includes studying competitors to learn about the services they offer and populations
they serve and to gauge how profitable they are.
Using GIS for demographic analysis to estimate the demand for various types of
services can benefit individual physicians. Physician specialties are more effectively
marketed by locating offices near pools of potential patients. This type of analysis
can be extended for use by managed health care providers.
How consumers access the services of managed health care providers is controlled by
geographic location. Matching physician locations to where employees live or work
assures that primary care physicians are available throughout the network and that
the types of specialties required by specific populations are located reasonably
close to these populations. Employers favor providers with networks that minimize
the distance employees must travel to obtain care.
"Mapping Health Care Networks" tells how Esri business partner GeoHealth Incorporated of Redlands, California,
has developed an ArcView GIS application that helps managed care providers balance
the location, type, and patient workload of physicians in their network.
A Wealth of Tools
Managing patient care environments within hospitals and medical centers has become
an increasingly complex task. Caregivers require critical information that is readily
available in a visually streamlined format.
Loma Linda University Medical Center,
one of the world's premier medical research centers, uses a GIS-based system called
the Patient Location and Care Environment System (PLACES) to let caregivers see the
physical bed location of each patient and to retrieve demographic and clinical information.
PLACE uses an ArcView GIS application to view computer-aided design/computer-aided
manufacturing (CAD/CAM) floor drawings that show room and bed locations for each floor
and are tied to daily census information. When the system is complete, physicians
will be able to log on to an Intranet to retrieve the location and other relevant
information on their patients. Patient admission will also be improved because admitting
personnel will be able to quickly identify available beds.
The use of mapping to improve health care services doesn't stop at the building level.
BodyViewer, an ArcView GIS extension developed by GeoHealth Incorporated, allows users
in the health care industry to analyze, visualize, and map more than 14,000 of the
International Classification of Diseases, Ninth Revision (ICD-9) codes that are used
throughout the health care industry to index every known ailment, treatment, and
procedure. BodyViewer logically aggregates these ICD-9 codes and displays them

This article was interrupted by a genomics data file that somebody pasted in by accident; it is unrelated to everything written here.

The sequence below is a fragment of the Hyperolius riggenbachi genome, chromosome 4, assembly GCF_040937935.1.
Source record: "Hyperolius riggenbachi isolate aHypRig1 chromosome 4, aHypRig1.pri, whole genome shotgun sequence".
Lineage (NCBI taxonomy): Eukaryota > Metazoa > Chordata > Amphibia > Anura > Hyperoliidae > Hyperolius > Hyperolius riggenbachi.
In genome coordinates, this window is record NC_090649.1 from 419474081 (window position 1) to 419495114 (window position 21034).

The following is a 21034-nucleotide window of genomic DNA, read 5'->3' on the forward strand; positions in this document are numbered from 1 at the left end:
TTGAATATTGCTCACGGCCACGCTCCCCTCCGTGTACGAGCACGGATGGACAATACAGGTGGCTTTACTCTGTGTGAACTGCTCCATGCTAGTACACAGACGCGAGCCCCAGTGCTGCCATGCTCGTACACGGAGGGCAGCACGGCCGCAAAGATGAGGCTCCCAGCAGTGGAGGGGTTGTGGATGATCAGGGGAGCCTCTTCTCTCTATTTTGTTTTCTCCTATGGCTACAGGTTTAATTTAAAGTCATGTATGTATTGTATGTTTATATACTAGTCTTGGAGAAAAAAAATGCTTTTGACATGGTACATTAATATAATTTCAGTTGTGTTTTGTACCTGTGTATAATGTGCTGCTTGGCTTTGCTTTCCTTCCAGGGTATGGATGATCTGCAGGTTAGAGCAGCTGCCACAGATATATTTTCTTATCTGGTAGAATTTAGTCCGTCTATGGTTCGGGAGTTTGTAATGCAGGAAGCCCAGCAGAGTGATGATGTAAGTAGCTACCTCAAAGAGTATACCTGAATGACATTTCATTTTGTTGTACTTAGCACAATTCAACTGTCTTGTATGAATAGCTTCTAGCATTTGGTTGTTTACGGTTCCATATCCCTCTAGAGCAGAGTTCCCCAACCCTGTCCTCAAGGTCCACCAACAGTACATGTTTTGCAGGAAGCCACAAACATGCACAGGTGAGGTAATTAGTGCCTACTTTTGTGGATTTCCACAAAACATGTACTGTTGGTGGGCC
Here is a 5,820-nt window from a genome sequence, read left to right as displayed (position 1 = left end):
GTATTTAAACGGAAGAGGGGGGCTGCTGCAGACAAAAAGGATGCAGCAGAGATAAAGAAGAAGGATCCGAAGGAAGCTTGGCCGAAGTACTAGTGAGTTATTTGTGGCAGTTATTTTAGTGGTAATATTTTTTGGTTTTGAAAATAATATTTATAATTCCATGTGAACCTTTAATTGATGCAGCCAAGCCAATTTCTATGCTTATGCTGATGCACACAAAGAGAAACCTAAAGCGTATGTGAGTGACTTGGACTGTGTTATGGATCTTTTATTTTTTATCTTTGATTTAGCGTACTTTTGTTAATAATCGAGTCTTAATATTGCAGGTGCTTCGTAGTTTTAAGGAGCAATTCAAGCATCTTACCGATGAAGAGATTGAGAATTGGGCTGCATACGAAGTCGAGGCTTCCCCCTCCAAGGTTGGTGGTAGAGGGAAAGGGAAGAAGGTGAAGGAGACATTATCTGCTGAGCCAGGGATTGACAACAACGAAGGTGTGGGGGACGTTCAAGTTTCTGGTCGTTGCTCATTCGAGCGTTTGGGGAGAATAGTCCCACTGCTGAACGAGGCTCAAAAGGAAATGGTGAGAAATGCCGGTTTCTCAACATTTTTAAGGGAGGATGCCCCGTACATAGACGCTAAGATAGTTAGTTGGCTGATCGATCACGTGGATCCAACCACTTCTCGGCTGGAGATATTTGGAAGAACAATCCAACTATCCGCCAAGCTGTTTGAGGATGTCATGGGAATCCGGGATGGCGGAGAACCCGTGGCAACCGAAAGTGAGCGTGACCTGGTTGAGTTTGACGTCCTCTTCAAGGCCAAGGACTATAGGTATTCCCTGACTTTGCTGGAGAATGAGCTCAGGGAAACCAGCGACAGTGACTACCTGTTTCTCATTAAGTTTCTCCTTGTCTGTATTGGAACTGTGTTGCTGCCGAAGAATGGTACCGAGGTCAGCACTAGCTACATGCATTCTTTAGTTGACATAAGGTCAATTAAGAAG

graphically as organs and organ systems. The user can build a map showing where
these aggregated ICD-9 codes occur geographically.
Business management and marketing practices for private sector health care companies
have been enhanced through the use of various GIS software packages from Esri.
ArcView Business Analyst provides the data and ease of use that make product line
planning more effective by geographically linking operational data to patient and
provider location data. Areas that are underserved can be pinpointed. Marketing
strategies and promotions can be more effectively targeted to the populations that
would benefit from them through the use of ArcView Business Analyst.
Health care organizations can use GIS to improve management practices. Many health
organizations employ sales personnel. BusinessMAP PRO provides a fast and easy way
to balance sales territories, track prospects, and perform limited market analysis.
Using ArcView GIS, medical supplies and equipment can be visually located and
inventoried. Linking the physical location and condition of equipment or supplies
in a large facility or distributed medical campus is a powerful new management tool.
GIS can enhance customer service for a health care provider. Using ,
dynamic maps that show the location of services are readily available over the Web.
ArcLogistics Route improves how health services are delivered at home by scheduling
and optimizing routes between patients.
Tomorrow's Health Care
GIS has helped the health care industry manage resources and personnel in
of the same ways it has helped other consumer service enterprises. Use of GIS
for business function--marketing, sales, and facility and materials management
will continue to grow.
However, in the increasingly information-intensive environment
of tomorrow's health care, the role of GIS will have greater importance due to its
abilities to integrate a wide range of data sources, from legacy systems to image
data, and to make complex data more quickly and easily understood.